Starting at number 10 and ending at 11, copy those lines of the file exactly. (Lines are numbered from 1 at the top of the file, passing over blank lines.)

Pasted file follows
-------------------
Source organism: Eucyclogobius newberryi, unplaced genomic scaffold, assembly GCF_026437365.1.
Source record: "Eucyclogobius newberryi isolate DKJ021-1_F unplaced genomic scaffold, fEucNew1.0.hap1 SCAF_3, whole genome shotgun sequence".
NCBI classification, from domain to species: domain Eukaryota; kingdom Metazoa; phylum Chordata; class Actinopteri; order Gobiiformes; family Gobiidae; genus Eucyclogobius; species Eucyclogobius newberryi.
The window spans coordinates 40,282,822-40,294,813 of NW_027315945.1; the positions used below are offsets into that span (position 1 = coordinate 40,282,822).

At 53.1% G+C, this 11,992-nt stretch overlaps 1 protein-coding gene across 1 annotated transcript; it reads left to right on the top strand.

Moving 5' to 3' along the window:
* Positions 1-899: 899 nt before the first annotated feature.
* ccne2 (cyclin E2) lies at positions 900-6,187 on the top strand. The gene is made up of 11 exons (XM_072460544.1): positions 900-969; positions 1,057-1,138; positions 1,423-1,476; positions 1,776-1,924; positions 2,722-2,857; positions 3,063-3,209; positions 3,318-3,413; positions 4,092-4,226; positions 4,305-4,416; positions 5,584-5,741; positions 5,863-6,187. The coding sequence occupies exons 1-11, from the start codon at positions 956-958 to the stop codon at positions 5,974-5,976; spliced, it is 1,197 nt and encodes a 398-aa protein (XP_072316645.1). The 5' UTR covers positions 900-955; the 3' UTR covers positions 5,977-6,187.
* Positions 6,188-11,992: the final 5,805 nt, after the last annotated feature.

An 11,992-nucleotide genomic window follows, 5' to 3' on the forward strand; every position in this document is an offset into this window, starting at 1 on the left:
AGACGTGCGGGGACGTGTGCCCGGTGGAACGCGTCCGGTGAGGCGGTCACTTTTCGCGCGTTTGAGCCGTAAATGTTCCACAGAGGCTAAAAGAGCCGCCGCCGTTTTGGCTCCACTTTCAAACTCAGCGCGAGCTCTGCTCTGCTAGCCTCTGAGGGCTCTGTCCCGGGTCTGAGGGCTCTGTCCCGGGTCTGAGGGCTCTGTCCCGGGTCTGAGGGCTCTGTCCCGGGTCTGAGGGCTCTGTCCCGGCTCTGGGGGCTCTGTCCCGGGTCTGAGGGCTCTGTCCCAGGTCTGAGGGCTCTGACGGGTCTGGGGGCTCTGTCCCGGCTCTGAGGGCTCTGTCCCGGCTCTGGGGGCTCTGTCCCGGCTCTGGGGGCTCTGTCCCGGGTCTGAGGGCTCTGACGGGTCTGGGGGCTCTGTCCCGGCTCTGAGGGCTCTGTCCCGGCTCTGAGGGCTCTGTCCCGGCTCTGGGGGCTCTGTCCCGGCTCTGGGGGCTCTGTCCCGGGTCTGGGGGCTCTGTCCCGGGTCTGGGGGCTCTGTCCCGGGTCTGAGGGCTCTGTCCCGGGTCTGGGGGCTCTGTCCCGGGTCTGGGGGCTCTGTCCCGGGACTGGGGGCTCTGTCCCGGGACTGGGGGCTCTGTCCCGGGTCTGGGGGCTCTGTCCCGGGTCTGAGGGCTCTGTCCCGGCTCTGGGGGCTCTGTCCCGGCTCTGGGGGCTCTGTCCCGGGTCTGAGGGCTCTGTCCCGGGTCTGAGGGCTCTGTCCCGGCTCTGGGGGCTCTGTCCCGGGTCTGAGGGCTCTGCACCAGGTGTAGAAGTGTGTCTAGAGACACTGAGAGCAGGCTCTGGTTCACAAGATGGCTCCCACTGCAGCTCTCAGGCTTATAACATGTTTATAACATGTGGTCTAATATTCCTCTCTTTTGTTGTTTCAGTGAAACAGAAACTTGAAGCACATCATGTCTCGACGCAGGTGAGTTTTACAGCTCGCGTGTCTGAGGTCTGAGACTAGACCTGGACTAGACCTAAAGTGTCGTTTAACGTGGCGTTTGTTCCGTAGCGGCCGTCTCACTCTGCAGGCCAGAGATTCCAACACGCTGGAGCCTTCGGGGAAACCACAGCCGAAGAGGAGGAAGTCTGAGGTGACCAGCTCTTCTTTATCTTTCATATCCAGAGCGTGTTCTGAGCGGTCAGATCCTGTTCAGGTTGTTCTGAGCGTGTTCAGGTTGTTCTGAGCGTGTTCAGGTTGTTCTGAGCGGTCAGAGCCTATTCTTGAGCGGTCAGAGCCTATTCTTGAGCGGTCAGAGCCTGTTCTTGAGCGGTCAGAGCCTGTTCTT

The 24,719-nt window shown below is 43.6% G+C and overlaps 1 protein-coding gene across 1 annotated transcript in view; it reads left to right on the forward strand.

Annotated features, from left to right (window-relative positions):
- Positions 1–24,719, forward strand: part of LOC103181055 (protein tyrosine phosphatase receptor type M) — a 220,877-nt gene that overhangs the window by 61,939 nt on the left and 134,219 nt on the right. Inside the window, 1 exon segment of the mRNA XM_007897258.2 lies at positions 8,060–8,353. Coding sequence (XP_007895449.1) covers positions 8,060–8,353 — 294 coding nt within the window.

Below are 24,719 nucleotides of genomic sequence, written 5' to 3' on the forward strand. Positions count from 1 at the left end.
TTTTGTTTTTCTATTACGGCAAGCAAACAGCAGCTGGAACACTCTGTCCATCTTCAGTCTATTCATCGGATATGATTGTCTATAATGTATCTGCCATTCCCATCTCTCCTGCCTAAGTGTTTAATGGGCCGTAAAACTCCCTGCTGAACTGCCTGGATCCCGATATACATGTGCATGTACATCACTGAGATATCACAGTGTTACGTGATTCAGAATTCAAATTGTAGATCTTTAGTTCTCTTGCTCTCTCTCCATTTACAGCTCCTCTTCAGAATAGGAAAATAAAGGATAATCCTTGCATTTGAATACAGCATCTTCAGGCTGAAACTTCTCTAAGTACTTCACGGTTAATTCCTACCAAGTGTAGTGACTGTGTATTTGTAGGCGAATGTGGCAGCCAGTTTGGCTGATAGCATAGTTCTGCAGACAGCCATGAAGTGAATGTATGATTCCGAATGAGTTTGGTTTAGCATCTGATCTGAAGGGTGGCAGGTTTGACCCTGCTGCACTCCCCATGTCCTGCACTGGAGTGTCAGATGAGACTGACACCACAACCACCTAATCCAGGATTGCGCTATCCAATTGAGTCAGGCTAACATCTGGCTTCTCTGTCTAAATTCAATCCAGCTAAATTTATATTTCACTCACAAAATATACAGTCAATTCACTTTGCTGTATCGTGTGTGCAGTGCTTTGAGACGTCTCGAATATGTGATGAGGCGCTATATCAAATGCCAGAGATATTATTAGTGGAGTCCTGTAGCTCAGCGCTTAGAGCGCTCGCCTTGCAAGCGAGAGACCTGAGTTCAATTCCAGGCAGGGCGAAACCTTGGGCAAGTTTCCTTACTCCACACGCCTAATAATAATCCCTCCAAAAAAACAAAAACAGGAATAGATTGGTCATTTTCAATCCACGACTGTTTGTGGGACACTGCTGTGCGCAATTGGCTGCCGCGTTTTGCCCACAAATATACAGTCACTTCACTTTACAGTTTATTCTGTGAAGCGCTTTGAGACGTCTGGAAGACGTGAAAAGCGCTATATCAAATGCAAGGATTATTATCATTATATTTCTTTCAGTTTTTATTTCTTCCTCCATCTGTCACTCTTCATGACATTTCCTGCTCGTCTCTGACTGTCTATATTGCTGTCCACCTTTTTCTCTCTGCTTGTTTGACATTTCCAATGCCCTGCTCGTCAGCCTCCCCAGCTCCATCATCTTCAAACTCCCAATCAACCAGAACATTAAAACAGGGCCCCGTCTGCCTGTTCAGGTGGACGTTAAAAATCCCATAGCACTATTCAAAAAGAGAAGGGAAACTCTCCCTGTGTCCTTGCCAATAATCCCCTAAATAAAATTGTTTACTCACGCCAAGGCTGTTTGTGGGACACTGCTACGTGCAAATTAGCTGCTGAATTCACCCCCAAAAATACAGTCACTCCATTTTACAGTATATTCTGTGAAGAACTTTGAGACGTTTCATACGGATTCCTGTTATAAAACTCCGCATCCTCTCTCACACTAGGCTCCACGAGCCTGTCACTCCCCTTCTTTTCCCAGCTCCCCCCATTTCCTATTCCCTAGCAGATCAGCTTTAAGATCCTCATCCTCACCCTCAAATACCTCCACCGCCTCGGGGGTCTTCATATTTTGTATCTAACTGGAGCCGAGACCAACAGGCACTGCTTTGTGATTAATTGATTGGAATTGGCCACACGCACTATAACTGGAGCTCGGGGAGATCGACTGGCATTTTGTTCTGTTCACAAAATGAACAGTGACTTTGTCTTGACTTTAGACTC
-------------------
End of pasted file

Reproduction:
An 11,992-nucleotide genomic window follows, 5' to 3' on the forward strand; every position in this document is an offset into this window, starting at 1 on the left:
AGACGTGCGGGGACGTGTGCCCGGTGGAACGCGTCCGGTGAGGCGGTCACTTTTCGCGCGTTTGAGCCGTAAATGTTCCACAGAGGCTAAAAGAGCCGCCGCCGTTTTGGCTCCACTTTCAAACTCAGCGCGAGCTCTGCTCTGCTAGCCTCTGAGGGCTCTGTCCCGGGTCTGAGGGCTCTGTCCCGGGTCTGAGGGCTCTGTCCCGGGTCTGAGGGCTCTGTCCCGGGTCTGAGGGCTCTGTCCCGGCTCTGGGGGCTCTGTCCCGGGTCTGAGGGCTCTGTCCCAGGTCTGAGGGCTCTGACGGGTCTGGGGGCTCTGTCCCGGCTCTGAGGGCTCTGTCCCGGCTCTGGGGGCTCTGTCCCGGCTCTGGGGGCTCTGTCCCGGGTCTGAGGGCTCTGACGGGTCTGGGGGCTCTGTCCCGGCTCTGAGGGCTCTGTCCCGGCTCTGAGGGCTCTGTCCCGGCTCTGGGGGCTCTGTCCCGGCTCTGGGGGCTCTGTCCCGGGTCTGGGGGCTCTGTCCCGGGTCTGGGGGCTCTGTCCCGGGTCTGAGGGCTCTGTCCCGGGTCTGGGGGCTCTGTCCCGGGTCTGGGGGCTCTGTCCCGGGACTGGGGGCTCTGTCCCGGGACTGGGGGCTCTGTCCCGGGTCTGGGGGCTCTGTCCCGGGTCTGAGGGCTCTGTCCCGGCTCTGGGGGCTCTGTCCCGGCTCTGGGGGCTCTGTCCCGGGTCTGAGGGCTCTGTCCCGGGTCTGAGGGCTCTGTCCCGGCTCTGGGGGCTCTGTCCCGGGTCTGAGGGCTCTGCACCAGGTGTAGAAGTGTGTCTAGAGACACTGAGAGCAGGCTCTGGTTCACAAGATGGCTCCCACTGCAGCTCTCAGGCTTATAACATGTTTATAACATGTGGTCTAATATTCCTCTCTTTTGTTGTTTCAGTGAAACAGAAACTTGAAGCACATCATGTCTCGACGCAGGTGAGTTTTACAGCTCGCGTGTCTGAGGTCTGAGACTAGACCTGGACTAGACCTAAAGTGTCGTTTAACGTGGCGTTTGTTCCGTAGCGGCCGTCTCACTCTGCAGGCCAGAGATTCCAACACGCTGGAGCCTTCGGGGAAACCACAGCCGAAGAGGAGGAAGTCTGAGGTGACCAGCTCTTCTTTATCTTTCATATCCAGAGCGTGTTCTGAGCGGTCAGATCCTGTTCAGGTTGTTCTGAGCGTGTTCAGGTTGTTCTGAGCGTGTTCAGGTTGTTCTGAGCGGTCAGAGCCTATTCTTGAGCGGTCAGAGCCTATTCTTGAGCGGTCAGAGCCTGTTCTTGAGCGGTCAGAGCCTGTTCTT